Sunday sauce

Sunday sauce

Pasta with red sauce is good any day of the week. Meat optional. 🍝


  • 1 medium white or yellow onion, diced
  • A little olive oil
  • 4 or 5 cloves of garlic, finely diced (or about 2 tbsp of minced garlic)
  • 1 to 1.5 lbs mild italian sausage, casings removed and pulled apart to ground meat (optional)
  • 1 28 oz. can of crushed tomatoes
  • 2 15 oz. cans of tomato sauce
  • 1 6 oz. can of tomato paste
  • 0.5 cup red wine
  • 3 tbsp dried parsley
  • 2 tbsp dried basil
  • 1 tbsp dried oregano
  • 1.5 tsp fresh black pepper


  1. Preheat oven to 225°F (about 110°C).
  2. In a big dutch oven over medium heat, sweat the onions in a little bit of olive oil until translucent (about 5-10 minutes).
  3. Add the garlic and cook until fragrant, about a minute.
  4. Add the sausage and stir in the onions and garlic to help break it up some, about 3 minutes.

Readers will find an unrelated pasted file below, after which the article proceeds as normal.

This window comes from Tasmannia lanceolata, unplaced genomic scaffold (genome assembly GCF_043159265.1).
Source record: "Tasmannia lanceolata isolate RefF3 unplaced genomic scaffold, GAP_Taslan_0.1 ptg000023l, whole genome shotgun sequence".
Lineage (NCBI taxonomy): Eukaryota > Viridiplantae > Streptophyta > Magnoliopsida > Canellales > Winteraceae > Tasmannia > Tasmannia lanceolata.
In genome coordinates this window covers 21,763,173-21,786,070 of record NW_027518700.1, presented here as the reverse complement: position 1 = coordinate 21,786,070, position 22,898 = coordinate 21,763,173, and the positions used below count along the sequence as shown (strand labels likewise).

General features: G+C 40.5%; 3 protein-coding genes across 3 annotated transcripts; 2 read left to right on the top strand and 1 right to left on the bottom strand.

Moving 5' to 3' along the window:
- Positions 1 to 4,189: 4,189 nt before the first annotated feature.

5. Add all the canned tomatoes, wine, and spices. Stir well.
  6. Put the lid on the dutch oven, cracked to allow some evaporation. Cook it in the oven for 6-12 hours, stirring from time to time or not at all. Serve with fresh pasta.


  • If you prefer a more “chunky” sauce, use whole peeled and/or diced tomatoes instead. It also helps to just cut the sausage into rounds and leave the casings on.
  • It can just as easily be simmered on the stove top instead. Stir more frequently to check that the bottom of the pan isn’t getting scorched and perhaps add water from time to time.
  • Fresh herbs are delightful here, but aren’t always available.
  • There’s no need to be picky about the type of red wine. I tend to use boxed red blend that sits in the pantry for cooking, but a quick pour from whatever you’re drinking this evening works too. Balsamic vinegar also works as a substitute.
  • Freezes and reheats excellently for fast meals from leftovers.
  • Don’t like sausage? Use pork shoulder, beef short ribs or chuck, or other “tough cut” instead. Brown thoroughly, then simmer like a normal braise. Optionally, shred the meat before serving.
  • For a more “woodsy” take, add a stem or two of fresh rosemary and a drop of liquid smoke, but take out about half of the onion (less sweet) and omit the parsley. Goes well with beef chuck or pork shoulder for a hearty ragù.